25. STATE OF THE MAIN MEMORY SYSTEM • Recent technology, architecture, and application trends • lead to new requirements • exacerbate old requirements • DRAM and memory controllers, as we know them today, are (will be) unlikely to satisfy all requirements • Some emerging non-volatile memory technologies (e.g., PCM) enable new opportunities: memory+storage merging • We need to rethink the main memory system • to fix DRAM issues and enable emerging technologies • to satisfy all requirements

  26. MAJOR TRENDS AFFECTING MAIN MEMORY (I) • Need for main memory capacity, bandwidth, QoS increasing • Main memory energy/power is a key system design concern • DRAM technology scaling is ending

  27. MAJOR TRENDS AFFECTING MAIN MEMORY (II) • Need for main memory capacity, bandwidth, QoS increasing • Multi-core: increasing number of cores • Data-intensive applications: increasing demand/hunger for data • Consolidation: cloud computing, GPUs, mobile • Main memory energy/power is a key system design concern • DRAM technology scaling is ending

  28. EXAMPLE TREND: MANY CORES ON CHIP • Simpler and lower power than a single large core • Large scale parallelism on chip Tilera TILE Gx 100 cores, networked Intel Core i78 cores IBM Cell BE8+1 cores AMD Barcelona 4 cores IBM POWER7 8 cores Intel SCC 48 cores, networked Sun Niagara II 8 cores Nvidia Fermi 448 “cores”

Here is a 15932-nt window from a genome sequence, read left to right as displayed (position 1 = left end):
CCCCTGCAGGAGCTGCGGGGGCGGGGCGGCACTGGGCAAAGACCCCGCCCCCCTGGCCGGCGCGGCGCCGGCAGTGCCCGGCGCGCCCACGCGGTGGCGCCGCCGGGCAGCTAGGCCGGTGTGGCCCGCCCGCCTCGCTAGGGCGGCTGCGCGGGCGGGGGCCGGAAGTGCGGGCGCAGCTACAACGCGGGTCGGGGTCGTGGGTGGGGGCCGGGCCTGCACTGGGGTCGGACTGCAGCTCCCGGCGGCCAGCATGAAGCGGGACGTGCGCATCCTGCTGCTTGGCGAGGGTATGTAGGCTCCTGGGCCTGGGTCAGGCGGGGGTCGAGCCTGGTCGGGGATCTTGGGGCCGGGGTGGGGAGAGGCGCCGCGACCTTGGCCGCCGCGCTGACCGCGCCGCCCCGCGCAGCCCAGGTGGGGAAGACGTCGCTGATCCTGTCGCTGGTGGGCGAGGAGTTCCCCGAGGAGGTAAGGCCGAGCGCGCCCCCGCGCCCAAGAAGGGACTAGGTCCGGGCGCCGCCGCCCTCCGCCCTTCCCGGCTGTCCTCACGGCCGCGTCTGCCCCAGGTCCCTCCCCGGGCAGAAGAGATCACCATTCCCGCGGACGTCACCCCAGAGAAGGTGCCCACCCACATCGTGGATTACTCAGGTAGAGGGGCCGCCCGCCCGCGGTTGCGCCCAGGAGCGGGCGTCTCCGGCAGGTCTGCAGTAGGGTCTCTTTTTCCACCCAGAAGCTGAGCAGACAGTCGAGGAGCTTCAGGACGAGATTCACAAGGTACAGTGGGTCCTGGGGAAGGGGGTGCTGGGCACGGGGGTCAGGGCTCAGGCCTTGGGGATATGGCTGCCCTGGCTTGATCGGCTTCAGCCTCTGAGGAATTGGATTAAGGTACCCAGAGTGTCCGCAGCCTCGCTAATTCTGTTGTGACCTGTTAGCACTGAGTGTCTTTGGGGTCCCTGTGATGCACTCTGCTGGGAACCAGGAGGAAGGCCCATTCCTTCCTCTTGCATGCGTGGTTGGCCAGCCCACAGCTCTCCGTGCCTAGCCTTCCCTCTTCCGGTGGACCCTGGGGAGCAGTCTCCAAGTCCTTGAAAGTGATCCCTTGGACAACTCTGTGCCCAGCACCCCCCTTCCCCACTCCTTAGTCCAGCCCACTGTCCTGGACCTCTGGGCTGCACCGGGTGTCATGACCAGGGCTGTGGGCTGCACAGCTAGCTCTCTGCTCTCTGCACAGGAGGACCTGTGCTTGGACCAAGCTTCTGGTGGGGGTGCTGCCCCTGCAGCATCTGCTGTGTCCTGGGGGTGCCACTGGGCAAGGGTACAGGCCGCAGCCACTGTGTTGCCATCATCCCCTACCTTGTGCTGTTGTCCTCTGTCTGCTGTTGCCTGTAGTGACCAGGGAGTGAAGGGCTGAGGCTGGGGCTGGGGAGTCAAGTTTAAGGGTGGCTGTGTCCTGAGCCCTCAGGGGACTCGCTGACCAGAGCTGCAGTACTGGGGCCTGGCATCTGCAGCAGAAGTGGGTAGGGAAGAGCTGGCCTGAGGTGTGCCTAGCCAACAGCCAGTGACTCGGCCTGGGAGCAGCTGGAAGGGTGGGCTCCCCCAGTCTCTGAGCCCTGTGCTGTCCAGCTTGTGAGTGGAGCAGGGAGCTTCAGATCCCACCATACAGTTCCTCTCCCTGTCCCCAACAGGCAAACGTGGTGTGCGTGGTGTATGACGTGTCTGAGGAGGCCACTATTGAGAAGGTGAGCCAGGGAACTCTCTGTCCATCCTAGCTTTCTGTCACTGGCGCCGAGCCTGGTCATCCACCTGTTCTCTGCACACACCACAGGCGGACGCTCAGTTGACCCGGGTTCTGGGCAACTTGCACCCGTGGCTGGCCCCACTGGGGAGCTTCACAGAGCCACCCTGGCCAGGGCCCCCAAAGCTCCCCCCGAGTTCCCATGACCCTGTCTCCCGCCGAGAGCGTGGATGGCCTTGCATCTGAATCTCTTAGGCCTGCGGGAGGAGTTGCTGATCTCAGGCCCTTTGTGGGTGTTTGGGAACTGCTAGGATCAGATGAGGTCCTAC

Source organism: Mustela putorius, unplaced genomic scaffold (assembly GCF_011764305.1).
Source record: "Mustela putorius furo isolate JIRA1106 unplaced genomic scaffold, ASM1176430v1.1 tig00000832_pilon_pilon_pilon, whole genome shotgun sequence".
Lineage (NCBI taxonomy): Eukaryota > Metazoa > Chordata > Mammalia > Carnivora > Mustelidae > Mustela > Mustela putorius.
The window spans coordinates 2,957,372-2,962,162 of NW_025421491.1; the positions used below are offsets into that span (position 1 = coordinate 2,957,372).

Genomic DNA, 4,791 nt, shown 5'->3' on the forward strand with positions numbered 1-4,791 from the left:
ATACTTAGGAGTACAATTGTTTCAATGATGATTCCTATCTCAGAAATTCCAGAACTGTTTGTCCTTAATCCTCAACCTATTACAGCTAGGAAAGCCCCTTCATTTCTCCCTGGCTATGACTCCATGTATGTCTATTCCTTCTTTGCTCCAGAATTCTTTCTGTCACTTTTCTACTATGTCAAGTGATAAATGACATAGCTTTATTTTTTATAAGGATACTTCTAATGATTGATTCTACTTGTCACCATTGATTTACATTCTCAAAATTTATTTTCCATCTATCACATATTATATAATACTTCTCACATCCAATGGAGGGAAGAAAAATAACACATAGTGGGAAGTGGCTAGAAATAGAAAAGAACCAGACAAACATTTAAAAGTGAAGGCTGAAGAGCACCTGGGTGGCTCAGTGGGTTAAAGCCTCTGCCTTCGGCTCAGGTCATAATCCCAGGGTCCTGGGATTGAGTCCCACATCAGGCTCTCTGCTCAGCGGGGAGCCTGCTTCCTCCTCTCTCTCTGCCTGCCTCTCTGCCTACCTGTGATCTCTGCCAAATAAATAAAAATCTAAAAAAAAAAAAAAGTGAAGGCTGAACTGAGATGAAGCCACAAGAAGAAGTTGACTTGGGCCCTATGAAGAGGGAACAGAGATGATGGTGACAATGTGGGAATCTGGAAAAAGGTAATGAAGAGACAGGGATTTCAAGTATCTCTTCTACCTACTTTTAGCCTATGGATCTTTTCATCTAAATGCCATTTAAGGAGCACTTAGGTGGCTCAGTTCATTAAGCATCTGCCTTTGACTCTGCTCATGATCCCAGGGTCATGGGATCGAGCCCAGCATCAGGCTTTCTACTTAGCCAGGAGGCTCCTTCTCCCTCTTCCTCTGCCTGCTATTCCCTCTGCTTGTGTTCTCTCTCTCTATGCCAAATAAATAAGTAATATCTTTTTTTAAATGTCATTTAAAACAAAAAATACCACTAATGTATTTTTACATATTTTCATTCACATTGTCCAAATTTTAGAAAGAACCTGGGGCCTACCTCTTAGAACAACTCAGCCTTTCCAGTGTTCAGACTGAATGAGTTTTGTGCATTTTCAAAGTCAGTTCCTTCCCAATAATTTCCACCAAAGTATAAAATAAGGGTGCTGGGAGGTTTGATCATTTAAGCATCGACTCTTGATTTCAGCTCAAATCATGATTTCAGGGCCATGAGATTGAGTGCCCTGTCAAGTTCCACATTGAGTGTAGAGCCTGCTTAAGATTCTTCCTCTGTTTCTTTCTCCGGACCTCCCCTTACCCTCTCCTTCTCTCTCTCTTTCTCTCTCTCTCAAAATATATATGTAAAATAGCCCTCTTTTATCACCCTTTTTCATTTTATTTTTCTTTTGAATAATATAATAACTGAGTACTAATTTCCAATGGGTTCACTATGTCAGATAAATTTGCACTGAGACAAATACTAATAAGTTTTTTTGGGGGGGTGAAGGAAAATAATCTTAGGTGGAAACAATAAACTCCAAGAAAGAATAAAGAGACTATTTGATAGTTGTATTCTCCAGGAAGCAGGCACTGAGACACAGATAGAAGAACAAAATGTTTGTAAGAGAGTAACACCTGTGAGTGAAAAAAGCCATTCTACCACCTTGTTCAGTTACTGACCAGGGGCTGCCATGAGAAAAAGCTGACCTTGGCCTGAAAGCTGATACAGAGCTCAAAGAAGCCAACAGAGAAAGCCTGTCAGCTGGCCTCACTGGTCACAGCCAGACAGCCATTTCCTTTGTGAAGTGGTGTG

29. CONSEQUENCE: THE MEMORY CAPACITY GAP Core count doubling ~ every 2 years DRAM DIMM capacity doubling ~ every 3 years • Memory capacity per core expected to drop by 30% every two years • Trends worse for memory bandwidth per core!

  30. MAJOR TRENDS AFFECTING MAIN MEMORY (III) • Need for main memory capacity, bandwidth, QoS increasing • Main memory energy/power is a key system design concern • ~40-50% energy spent in off-chip memory hierarchy [Lefurgy, IEEE Computer 2003] • DRAM consumes power even when not used (periodic refresh) • DRAM technology scaling is ending

  31. MAJOR TRENDS AFFECTING MAIN MEMORY (IV) • Need for main memory capacity, bandwidth, QoS increasing • Main memory energy/power is a key system design concern • DRAM technology scaling is ending • ITRS projects DRAM will not scale easily below X nm • Scaling has provided many benefits: • higher capacity(density), lower cost, lower energy

  32. THE DRAM SCALING PROBLEM • DRAM stores charge in a capacitor (charge-based memory) • Capacitor must be large enough for reliable sensing • Access transistor should be large enough for low leakage and high retention time • Scaling beyond 40-35nm (2013) is challenging [ITRS, 2009] • DRAM capacity, cost, and energy/power hard to scale